If you haven’t unpacked them and placed them somewhere in your house, I am sure it will happen soon. Somewhere down in your boxes or neatly packed (and labeled) in clear storage bins are those small figurines wrapped in tissue. All of them have pretty much the same figures but come in all different colors and material. Let’s see, there is the shepherd holding his cane and a lamb or two, a cow laying down, definitely a donkey, an angel proclaiming the news, the wise men (albeit a little early) each holding their gifts, Mary looking lovely, humble Joseph and packed away somewhere is the baby Jesus. Who doesn’t love to unpack their Nativity scene? If you are like most, there is one special spot in your house that receives the Nativity. Be it on a counter, cabinet or front and center on the coffee table, it is surely put where all can see. Store bought, handmade, or one passed down from generations past, our manger scenes are very much a part of our Christmas decorations as our trees.
It wasn’t too many years ago we began to unpack ours. Everything was going just fine. We had our little stable barn set up. The bushes were out, the star was lit and the figures were being placed in their proper “Biblical” location. Then the unthinkable happens. As tradition must be in the Risinger family, Jesus must be placed last. Reaching down into the box, he was gone! That’s right, baby Jesus was MIA! I couldn’t find him anywhere. Not lost in the tissue nor under the box flap in the bottom. Nervousness began to set in. My kids were not going to like the news were I to fail. They had already realized Jesus was the centerpiece to our middle eastern scene. The search continued at a quickened pace. I had to find baby Jesus. I began to think maybe he ended up in another box. I continued, but it was looking bleak. I couldn’t find him anywhere. Not found hanging out with the gingerbread man or Santa, nor looking for pecans with the nutcracker. The realization began to set in, baby Jesus was going to have to miss Christmas this year.
I told the kids. The shock on their faces is embedded in my memory to this day. “Baby Jesus is gone?” Bethany said. “Where’d he go?” was Andrew’s response. As the discussion continued, I sensed their disappointment and sadness. I tried as I could to console them as best I could. I stressed that Christmas would be fine and we’d still set our manger scene out. I told them that the manger should really be empty because Jesus didn’t come until Christmas Eve anyway. I thought that would buy me time to find ours or buy another.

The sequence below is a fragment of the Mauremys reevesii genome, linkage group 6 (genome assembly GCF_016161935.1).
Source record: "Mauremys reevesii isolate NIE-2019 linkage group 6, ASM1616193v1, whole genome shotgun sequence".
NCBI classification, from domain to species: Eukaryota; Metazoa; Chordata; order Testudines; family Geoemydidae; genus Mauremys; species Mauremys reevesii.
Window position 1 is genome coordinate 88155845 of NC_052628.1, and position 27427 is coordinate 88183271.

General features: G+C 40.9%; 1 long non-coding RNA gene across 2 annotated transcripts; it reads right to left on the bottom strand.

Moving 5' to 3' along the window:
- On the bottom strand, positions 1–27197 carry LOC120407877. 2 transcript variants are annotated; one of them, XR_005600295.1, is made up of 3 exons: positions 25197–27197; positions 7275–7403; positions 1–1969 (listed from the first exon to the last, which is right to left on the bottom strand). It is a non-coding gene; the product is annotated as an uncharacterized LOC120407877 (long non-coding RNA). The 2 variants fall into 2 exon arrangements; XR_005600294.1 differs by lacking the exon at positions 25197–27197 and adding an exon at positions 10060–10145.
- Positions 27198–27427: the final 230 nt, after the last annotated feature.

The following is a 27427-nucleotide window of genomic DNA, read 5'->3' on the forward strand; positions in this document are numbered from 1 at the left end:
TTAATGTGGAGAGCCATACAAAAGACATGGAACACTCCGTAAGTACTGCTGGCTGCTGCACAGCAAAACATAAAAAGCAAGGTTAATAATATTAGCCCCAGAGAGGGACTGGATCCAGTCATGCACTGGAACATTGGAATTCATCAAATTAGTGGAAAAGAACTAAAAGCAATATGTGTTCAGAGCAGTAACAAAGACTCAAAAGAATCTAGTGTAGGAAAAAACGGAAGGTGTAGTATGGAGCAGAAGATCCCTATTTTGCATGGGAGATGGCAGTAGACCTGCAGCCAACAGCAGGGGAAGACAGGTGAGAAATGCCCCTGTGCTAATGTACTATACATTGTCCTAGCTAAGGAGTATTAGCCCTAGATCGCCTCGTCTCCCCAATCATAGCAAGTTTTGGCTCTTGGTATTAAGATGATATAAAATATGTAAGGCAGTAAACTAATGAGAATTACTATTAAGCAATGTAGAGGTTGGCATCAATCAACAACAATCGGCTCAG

What intrigued me was what followed the days leading up to Christmas Eve. Over the course of the next few days, I kept finding all kinds of “baby Jesus’ ” in the little manger. Everything and everyone, from one made of paper and masterfully Crayola Crayon colored like Picasso, to Buzz Lightyear awkwardly laying on the tiny hay manger found its way to represent Jesus that year. Christmas Eve came and went and baby Jesus was never found. But what was found was a lifelong message my children left me that year.
Bethany and Andrew understood something that I wish to share with you today. They realized that without baby Jesus, Christmas wouldn’t be the same. In fact, without Jesus, we would have no Christmas at all. At some point between now and Christmas Eve, you will see a nativity scene. When you do, please look down at their baby Jesus and be thankful. Be thankful that they didn’t lose their baby Jesus and be reminded that without that baby Jesus we wouldn’t have Christmas. The world wouldn’t be the same without the hope HE brings to all.